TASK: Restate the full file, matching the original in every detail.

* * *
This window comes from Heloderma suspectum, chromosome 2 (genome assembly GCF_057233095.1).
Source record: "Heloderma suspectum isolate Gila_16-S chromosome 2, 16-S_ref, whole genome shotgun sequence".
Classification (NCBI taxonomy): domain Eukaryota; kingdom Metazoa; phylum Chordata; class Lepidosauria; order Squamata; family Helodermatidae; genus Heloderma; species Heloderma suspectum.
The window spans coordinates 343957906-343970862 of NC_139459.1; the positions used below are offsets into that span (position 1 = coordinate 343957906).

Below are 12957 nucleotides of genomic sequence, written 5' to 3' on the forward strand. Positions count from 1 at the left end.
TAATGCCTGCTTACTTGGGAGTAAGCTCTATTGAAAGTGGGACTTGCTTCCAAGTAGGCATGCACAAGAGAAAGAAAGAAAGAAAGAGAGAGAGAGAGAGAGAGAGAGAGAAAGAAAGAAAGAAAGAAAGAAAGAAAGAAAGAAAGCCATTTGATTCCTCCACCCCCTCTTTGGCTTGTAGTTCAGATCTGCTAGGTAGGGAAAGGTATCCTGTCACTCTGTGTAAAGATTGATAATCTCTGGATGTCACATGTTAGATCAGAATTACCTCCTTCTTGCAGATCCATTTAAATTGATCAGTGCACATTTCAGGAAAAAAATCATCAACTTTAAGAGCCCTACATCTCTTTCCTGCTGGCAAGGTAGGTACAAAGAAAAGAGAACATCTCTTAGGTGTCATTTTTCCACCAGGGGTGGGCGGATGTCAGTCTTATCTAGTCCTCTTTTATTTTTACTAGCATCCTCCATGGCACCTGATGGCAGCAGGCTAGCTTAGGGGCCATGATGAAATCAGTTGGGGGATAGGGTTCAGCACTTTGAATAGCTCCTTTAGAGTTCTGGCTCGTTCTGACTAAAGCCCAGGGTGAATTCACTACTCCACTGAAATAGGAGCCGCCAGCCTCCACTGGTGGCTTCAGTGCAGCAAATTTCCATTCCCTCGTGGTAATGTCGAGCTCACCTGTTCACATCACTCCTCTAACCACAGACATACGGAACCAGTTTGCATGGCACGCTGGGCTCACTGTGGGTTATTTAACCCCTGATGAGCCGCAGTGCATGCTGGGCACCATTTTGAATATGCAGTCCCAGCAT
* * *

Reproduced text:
This window comes from Heloderma suspectum, chromosome 2 (genome assembly GCF_057233095.1).
Source record: "Heloderma suspectum isolate Gila_16-S chromosome 2, 16-S_ref, whole genome shotgun sequence".
Classification (NCBI taxonomy): domain Eukaryota; kingdom Metazoa; phylum Chordata; class Lepidosauria; order Squamata; family Helodermatidae; genus Heloderma; species Heloderma suspectum.
The window spans coordinates 343957906-343970862 of NC_139459.1; the positions used below are offsets into that span (position 1 = coordinate 343957906).

Below are 12957 nucleotides of genomic sequence, written 5' to 3' on the forward strand. Positions count from 1 at the left end.
TAATGCCTGCTTACTTGGGAGTAAGCTCTATTGAAAGTGGGACTTGCTTCCAAGTAGGCATGCACAAGAGAAAGAAAGAAAGAAAGAGAGAGAGAGAGAGAGAGAGAGAGAAAGAAAGAAAGAAAGAAAGAAAGAAAGAAAGAAAGCCATTTGATTCCTCCACCCCCTCTTTGGCTTGTAGTTCAGATCTGCTAGGTAGGGAAAGGTATCCTGTCACTCTGTGTAAAGATTGATAATCTCTGGATGTCACATGTTAGATCAGAATTACCTCCTTCTTGCAGATCCATTTAAATTGATCAGTGCACATTTCAGGAAAAAAATCATCAACTTTAAGAGCCCTACATCTCTTTCCTGCTGGCAAGGTAGGTACAAAGAAAAGAGAACATCTCTTAGGTGTCATTTTTCCACCAGGGGTGGGCGGATGTCAGTCTTATCTAGTCCTCTTTTATTTTTACTAGCATCCTCCATGGCACCTGATGGCAGCAGGCTAGCTTAGGGGCCATGATGAAATCAGTTGGGGGATAGGGTTCAGCACTTTGAATAGCTCCTTTAGAGTTCTGGCTCGTTCTGACTAAAGCCCAGGGTGAATTCACTACTCCACTGAAATAGGAGCCGCCAGCCTCCACTGGTGGCTTCAGTGCAGCAAATTTCCATTCCCTCGTGGTAATGTCGAGCTCACCTGTTCACATCACTCCTCTAACCACAGACATACGGAACCAGTTTGCATGGCACGCTGGGCTCACTGTGGGTTATTTAACCCCTGATGAGCCGCAGTGCATGCTGGGCACCATTTTGAATATGCAGTCCCAGCAT